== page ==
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Robene answerit her agane: 25 "I wait nocht quhat is luve, Bot I haif mervell in certaine, Quhat makis the this wanrufe; The weddir is fair, and I am fane, My scheip gois haill aboif, 30 And we wald play us in this plane, They wald us bayth reproif."

"Robene, tak tent unto my taill, And wirk all as I reid, And thow sall haif my hairt all haill, 35 Eik and my madinheid.

Sen God sendis bute for baill, And for murning remeid, I dern with the bot gif I daill, Dowbtles I am bot deid." 40

"Makyne, to morne this ilka tyde, And ye will meit me heir; Perventure my scheip ma gang besyd, Quhyll we haif liggit full neir: Bot maugre haif I, and I byd, 45 Fra they begin to steir; Quhat lyis on hairt I will nocht hyd; Makyne, than mak gud cheir."

"Robene, thou reivis me roiss and rest; I luve bot the allone." 50 "Makyne, adew, the sone gois west, The day is neirhand gone."

"Robene, in dule I am so drest, That lufe will be my bone."

"Ga lufe, Makyne, quhair evir thou list, 55 For leman I lue none."

"Robene, I stand in sic a style, I sicht, and that full sair."

"Makyne, I haif bene heir this quyle: At hame God gif I wair!" 60 "My hinny, Robene, talk ane quhyle, Gif thou wilt do na mair."

"Makyne, sum uthir man begyle, For hamewart I will fair."

Robene on his wayis went, 65 As licht as leif of tre; Makyne murnit in her intent, And trowd him nevir to se.

Robene brayd attour the bent; Than Makyne cryit on hie, 70 "Now ma thow sing, for I am schent!

Quhat alis lufe with me?"

Makyne went hame withouttin faill, Full werry eftir cowth weip: Than Robene in a ful fair daill 75 Assemblit all his scheip.

Be that sum parte of Makyne's ail Out throw his hairt cowd creip; He followit hir fast thair till assail, And till her tuke gude keep. 80

"Abyd, abyd, thou fair Makyne, A word for ony thing; For all my luve it sall be thyne, Withouttin departing.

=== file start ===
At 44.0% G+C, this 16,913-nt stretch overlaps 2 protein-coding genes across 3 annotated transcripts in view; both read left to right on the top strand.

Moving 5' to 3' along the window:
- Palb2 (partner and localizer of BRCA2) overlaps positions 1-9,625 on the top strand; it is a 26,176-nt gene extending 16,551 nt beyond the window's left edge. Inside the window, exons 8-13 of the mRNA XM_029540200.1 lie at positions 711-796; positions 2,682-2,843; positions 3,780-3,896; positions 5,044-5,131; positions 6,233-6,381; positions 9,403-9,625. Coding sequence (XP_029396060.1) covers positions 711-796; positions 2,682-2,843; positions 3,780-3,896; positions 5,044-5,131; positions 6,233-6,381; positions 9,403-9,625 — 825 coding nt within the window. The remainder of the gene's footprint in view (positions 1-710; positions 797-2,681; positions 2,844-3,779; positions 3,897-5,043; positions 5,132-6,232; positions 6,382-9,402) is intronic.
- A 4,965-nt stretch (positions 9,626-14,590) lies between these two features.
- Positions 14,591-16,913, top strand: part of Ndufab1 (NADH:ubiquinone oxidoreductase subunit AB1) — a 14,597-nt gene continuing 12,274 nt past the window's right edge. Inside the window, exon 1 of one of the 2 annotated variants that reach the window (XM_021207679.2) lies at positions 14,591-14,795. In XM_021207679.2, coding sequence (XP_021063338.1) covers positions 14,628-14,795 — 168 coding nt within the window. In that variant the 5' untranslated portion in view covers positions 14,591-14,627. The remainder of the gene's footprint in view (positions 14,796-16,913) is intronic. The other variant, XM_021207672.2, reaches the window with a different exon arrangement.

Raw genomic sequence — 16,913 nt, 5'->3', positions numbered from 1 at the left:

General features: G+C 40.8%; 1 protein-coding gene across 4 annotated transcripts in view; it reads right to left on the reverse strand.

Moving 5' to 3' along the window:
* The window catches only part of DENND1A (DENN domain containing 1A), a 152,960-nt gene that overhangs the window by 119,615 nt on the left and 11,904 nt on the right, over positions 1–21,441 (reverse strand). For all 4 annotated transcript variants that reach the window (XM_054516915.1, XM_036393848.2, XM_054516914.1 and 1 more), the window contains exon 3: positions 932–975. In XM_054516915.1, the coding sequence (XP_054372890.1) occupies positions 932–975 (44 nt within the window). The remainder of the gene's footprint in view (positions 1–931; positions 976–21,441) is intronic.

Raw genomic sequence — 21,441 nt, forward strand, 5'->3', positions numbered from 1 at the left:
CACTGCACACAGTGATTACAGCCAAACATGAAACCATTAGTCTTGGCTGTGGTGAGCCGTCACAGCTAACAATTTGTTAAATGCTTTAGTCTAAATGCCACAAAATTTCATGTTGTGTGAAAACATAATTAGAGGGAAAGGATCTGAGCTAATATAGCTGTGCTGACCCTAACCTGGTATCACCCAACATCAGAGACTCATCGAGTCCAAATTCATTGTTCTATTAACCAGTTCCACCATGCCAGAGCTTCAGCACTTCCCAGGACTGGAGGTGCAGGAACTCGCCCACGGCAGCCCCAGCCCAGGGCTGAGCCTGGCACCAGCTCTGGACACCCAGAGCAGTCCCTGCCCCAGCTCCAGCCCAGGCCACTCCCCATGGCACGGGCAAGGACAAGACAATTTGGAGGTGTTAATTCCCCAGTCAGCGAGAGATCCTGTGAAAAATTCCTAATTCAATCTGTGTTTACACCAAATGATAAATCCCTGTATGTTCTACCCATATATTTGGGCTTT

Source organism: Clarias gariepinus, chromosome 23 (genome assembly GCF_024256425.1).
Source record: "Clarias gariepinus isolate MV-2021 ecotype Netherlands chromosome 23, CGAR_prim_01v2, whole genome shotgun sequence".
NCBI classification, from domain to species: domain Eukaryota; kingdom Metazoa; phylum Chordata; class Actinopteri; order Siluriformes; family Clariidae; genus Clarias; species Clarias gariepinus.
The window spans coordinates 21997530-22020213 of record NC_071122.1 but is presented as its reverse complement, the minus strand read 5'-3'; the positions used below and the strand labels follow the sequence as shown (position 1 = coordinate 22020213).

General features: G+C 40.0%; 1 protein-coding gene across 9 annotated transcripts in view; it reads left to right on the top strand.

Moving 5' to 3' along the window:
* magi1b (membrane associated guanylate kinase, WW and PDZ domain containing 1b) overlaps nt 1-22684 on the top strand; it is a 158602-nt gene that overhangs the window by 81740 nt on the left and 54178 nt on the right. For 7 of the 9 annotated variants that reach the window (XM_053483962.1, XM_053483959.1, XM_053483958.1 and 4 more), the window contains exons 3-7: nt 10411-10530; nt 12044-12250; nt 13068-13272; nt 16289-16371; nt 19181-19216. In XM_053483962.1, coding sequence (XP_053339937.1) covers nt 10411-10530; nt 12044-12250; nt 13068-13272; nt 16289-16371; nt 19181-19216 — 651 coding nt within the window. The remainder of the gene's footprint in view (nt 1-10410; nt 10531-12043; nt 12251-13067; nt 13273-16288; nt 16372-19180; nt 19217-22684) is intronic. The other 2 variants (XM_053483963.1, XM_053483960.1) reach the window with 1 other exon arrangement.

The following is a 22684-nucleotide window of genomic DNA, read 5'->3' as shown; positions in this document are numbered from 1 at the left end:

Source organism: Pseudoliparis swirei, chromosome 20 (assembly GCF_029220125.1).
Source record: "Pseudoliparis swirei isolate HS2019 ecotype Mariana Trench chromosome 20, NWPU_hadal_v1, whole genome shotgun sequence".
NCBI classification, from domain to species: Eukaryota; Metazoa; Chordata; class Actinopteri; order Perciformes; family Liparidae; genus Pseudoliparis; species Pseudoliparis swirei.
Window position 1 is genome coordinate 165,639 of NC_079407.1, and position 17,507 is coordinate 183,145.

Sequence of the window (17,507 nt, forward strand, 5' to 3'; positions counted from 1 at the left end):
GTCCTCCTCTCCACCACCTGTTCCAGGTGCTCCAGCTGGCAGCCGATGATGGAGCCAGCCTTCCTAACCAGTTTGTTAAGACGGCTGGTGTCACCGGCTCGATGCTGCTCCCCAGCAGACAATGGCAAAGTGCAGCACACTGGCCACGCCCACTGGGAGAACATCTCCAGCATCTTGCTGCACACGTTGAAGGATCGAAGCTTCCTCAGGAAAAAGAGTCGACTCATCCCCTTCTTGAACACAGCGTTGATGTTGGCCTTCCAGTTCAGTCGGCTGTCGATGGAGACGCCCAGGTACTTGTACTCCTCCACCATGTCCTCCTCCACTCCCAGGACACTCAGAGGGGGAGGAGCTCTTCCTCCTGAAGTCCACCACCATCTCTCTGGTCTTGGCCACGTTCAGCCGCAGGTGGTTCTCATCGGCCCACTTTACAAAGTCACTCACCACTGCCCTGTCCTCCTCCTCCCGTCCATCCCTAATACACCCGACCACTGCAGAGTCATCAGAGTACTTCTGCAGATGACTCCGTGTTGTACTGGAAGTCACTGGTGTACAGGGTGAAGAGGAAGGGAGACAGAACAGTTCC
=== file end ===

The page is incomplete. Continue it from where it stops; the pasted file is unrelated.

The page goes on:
All haill! thy harte for till haif myne, 85 Is all my cuvating; My scheip to morn, quhill houris nyne, Will neid of no keping."

"Robene, thou hes hard soung and say, In gestis and storeis auld, 90 _The man that will not quhen he may, Sall haif nocht quhen he wald._ I pray to Jesu every day, Mot eik thair cairis cauld, That first preissis with the to play, 95 Be firth, forrest, or fawld."

"Makyne, the nicht is soft and dry, The wedder is warme and fair, And the grene woud rycht neir us by To walk attour all quhair: 100 Thair ma na janglour us espy, That is to lufe contrair; Thairin, Makyne, bath ye and I, Unsene we ma repair."

"Robene, that warld is all away, 105 And quyt brocht till ane end, And nevir again thereto, perfay, Sall it be as thou wend; For of my pane thou maide it play, And all in vane I spend: 110 As thou hes done, sa sall I say, Murne on, I think to mend."

"Makyne, the howp of all my heill, My hairt on the is sett, And evir mair to the be leill, 115 Quhile I may leif but lett; Nevir to faill, as utheris faill, Quhat grace that evir I gett."

"Robene, with the I will not deill; Adew, for thus we mett." 120

Makyne went hame blyth anewche, Attoure the holtis hair; Robene murnit, and Makyne lewche; Scho sang, he sichit sair: And so left him, bayth wo and wreuch, 125 In dolour and in cair, Kepand his hird under a huche, Amang the holtis hair.



_From Kinloch's Ancient Scottish Ballads_, p. 260.

Young Beichan was in London born, He was a man of hie degree; He past thro' monie kingdoms great, Until he cam unto Grand Turkie.